Expressive Language Disorder

Language is an important aspect of man and of society. It is a system of signs and symbols either read, written, or spoken that undergoes a process of encoding and decoding information. Language is derived from the Latin word Lingua, which means tongue, which is a metaphor referring to speech (Bloomfield, 1914). Language is essential to communication. It is a medium by which people can understand each other and share information. It is by language that people are connected. However, there are people who have difficulty in delivering language to the fullest of the capabilities.

These people are considered to have language disorders. Language disorders happen when an individual is unable to produce speech sounds accurately or fluently. This may consist of problems with the voice, articulation, enunciation, or stuttering. A person suffering from language disorders may have difficulty in understanding others, or in sharing their thoughts and ideas through language. Unfortunately, language disorders still have no known causes (American Speech-Language-Hearing Association, n. d. ).

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One of the most common language disorders is referred to as expressive language disorder. This paper discusses different information regarding this condition such as identifying the symptoms and the possible treatments available for treating it. This paper also discusses instructional issues and long term prognosis as supported by research. Expressive Language Disorder An individual who has expressive language disorder could understand another person perfectly as that of a normal person. However, he/she may not be able to communicate thoughts and ideas as much as he/she can comprehend.

In view of speech therapy, as person with this type of condition has normal receptive language but has defective expressive language. In the physiological perspective, this condition is usually associated with language development delay, which can be caused by brain damage or injury. As a developmental disorder, this is common among children. As an acquired disorder, expressive language disorder is common among the elderly. It may not matter whether the child with this condition is of normal intelligence. However, it can be an effect of something that is broader such as mental retardation or autism (Morales, 2006).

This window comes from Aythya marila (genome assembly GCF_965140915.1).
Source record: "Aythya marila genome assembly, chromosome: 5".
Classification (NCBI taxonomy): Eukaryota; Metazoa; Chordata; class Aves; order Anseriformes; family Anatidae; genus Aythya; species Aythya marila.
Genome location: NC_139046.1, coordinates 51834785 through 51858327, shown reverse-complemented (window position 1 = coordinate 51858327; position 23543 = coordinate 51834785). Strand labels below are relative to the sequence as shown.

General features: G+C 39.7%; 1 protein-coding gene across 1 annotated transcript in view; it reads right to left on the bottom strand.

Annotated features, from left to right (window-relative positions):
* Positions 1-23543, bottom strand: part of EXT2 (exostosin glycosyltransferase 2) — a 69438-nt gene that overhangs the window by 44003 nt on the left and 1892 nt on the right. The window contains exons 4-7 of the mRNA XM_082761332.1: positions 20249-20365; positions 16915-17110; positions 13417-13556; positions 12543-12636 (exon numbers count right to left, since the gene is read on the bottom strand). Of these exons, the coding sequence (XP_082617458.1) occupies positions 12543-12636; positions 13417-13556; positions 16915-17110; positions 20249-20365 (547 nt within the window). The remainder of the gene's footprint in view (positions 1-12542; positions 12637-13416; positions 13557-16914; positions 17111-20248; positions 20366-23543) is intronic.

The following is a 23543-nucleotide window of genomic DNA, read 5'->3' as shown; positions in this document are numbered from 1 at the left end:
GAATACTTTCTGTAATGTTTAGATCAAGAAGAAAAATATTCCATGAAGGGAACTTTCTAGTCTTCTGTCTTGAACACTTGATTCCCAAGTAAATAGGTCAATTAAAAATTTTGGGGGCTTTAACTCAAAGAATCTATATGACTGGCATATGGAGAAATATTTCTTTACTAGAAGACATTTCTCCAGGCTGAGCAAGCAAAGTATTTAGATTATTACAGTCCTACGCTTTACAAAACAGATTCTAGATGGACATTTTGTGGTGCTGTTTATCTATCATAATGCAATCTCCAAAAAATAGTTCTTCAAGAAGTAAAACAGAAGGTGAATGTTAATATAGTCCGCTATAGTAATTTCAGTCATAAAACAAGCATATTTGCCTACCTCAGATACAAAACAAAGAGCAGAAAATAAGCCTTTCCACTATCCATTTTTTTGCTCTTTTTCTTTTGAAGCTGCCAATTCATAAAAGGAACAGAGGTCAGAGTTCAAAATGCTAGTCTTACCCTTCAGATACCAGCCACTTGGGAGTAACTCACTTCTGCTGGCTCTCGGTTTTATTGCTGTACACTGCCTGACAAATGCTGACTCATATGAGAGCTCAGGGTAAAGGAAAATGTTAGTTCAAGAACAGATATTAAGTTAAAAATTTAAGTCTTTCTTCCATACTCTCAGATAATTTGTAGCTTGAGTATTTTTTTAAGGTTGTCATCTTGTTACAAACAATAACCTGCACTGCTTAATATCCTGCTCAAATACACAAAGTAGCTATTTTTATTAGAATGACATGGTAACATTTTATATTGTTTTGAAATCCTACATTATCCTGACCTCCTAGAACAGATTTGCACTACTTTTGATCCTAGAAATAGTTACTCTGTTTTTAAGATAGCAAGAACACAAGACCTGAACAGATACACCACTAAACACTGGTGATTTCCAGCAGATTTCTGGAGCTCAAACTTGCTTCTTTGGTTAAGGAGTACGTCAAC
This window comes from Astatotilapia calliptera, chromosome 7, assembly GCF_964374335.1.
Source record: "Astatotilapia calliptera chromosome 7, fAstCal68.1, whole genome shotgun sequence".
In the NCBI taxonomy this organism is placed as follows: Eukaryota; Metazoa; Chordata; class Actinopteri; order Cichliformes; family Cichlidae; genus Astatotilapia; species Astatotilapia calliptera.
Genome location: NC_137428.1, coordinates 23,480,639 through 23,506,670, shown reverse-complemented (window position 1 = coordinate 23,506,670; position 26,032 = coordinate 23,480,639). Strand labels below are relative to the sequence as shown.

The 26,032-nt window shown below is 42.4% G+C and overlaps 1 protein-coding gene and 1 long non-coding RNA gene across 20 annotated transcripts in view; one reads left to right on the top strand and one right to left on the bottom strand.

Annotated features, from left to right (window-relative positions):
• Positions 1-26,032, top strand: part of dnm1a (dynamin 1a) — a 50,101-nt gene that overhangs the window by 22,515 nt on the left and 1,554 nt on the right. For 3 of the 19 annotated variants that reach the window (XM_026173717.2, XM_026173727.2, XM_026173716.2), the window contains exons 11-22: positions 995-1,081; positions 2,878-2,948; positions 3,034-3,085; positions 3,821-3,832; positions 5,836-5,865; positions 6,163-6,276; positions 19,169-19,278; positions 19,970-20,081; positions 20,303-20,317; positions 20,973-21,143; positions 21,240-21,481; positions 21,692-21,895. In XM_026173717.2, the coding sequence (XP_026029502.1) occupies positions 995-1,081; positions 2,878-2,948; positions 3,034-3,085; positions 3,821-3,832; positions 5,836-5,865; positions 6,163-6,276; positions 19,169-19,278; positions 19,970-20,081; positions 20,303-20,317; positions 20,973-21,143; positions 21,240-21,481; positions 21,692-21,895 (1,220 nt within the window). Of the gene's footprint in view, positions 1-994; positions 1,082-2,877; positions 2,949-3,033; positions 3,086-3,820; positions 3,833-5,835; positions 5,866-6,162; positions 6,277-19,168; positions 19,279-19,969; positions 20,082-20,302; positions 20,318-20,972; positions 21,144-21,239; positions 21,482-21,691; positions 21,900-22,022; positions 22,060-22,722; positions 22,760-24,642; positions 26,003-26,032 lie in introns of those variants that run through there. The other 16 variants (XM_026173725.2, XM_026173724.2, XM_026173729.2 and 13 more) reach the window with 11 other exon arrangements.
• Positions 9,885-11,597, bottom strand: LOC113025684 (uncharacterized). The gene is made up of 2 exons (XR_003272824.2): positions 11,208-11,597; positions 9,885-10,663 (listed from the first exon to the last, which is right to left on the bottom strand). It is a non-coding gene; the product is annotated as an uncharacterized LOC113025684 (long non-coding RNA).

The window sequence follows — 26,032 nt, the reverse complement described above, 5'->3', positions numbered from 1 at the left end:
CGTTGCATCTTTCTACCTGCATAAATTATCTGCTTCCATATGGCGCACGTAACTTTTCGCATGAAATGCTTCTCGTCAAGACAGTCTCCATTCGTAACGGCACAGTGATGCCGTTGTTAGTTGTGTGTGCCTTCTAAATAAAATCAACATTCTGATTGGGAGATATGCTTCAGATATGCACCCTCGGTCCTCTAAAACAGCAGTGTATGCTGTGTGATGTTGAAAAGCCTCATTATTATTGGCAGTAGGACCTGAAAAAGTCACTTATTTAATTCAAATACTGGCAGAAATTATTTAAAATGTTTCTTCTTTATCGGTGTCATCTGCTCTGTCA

The demographics for expressive language disorder show that around ten to fifteen percent of children under the age of three and in three to seven percent of school-aged children experience language delay. This condition is also more common with boys than with girls. According to studies, the disorder happens two to five times for frequently in boys than with girls. The developmental type for this condition is also more common than the acquired type (“Expressive Language Disorder”, 2010). Generally, expressive language disorder is a condition for children. The signs and symptoms for this disorder are very varied depending on the child.

A child with this condition does not necessarily mean that he/she has problems with the pronunciation of words. It also does not follow those children with this condition experience difficulty in constructing sentences, observing proper grammar, or using the proper term to use. These children often are not able to express themselves such as their thoughts, feelings, needs, or wants the way normal children would. They do not have the same complexity or level of expression as their normal peers, although they have the same capability of understanding as others would (“Expressive Language Disorder”, 2010).

History The origins of language disorders can be traced to as early as 1861, when the earliest observations on aphasia were made by John Jackson. He was able to observe alterations in the language which is caused by diseases. In 1994, the term learning disabilities were associated with language disorder. This was manifested in a report by Illsae Perimutter. In her article, the characteristics of the language disorder were first described (Perimutter, 1994). Further researches were conducted after the disorder gained recognition.

Eventually, schools and other institutions started to include curriculums for children with learning as well as language disorders. Means of diagnosis and treatments soon followed with more studies exploring interventions that will completely address the symptoms experienced by individuals who have expressive language disorder. Assessment There are a number of ways in which a person can be identified as to having expressive language disorder. One of which is diagnostic writing. Another method is the use of speech or language tests.